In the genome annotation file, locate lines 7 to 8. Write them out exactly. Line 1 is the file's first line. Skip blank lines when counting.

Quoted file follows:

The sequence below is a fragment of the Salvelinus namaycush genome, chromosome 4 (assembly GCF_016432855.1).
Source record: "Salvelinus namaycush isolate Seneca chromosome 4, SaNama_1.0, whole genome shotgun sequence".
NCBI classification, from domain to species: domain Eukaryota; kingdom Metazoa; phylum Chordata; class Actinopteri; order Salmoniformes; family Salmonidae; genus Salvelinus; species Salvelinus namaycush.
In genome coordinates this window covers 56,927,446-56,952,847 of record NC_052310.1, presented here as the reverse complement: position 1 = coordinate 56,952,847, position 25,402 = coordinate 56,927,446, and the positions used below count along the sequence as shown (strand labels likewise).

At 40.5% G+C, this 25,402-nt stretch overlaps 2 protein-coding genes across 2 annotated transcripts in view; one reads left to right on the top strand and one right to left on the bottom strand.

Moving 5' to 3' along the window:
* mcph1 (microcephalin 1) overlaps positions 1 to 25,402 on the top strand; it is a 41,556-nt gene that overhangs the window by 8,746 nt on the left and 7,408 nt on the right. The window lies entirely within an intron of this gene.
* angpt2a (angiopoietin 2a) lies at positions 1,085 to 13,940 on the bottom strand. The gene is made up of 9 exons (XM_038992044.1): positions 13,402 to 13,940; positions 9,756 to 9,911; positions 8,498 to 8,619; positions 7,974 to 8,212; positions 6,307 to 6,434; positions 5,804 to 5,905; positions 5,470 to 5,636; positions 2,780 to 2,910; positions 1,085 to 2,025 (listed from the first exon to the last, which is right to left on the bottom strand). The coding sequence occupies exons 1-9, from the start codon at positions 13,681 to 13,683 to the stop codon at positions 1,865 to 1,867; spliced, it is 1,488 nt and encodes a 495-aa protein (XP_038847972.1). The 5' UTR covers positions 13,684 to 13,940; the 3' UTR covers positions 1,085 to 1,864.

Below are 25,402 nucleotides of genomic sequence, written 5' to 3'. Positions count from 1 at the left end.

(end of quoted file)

* mcph1 (microcephalin 1) overlaps positions 1 to 25,402 on the top strand; it is a 41,556-nt gene that overhangs the window by 8,746 nt on the left and 7,408 nt on the right. The window lies entirely within an intron of this gene.
* angpt2a (angiopoietin 2a) lies at positions 1,085 to 13,940 on the bottom strand. The gene is made up of 9 exons (XM_038992044.1): positions 13,402 to 13,940; positions 9,756 to 9,911; positions 8,498 to 8,619; positions 7,974 to 8,212; positions 6,307 to 6,434; positions 5,804 to 5,905; positions 5,470 to 5,636; positions 2,780 to 2,910; positions 1,085 to 2,025 (listed from the first exon to the last, which is right to left on the bottom strand). The coding sequence occupies exons 1-9, from the start codon at positions 13,681 to 13,683 to the stop codon at positions 1,865 to 1,867; spliced, it is 1,488 nt and encodes a 495-aa protein (XP_038847972.1). The 5' UTR covers positions 13,684 to 13,940; the 3' UTR covers positions 1,085 to 1,864.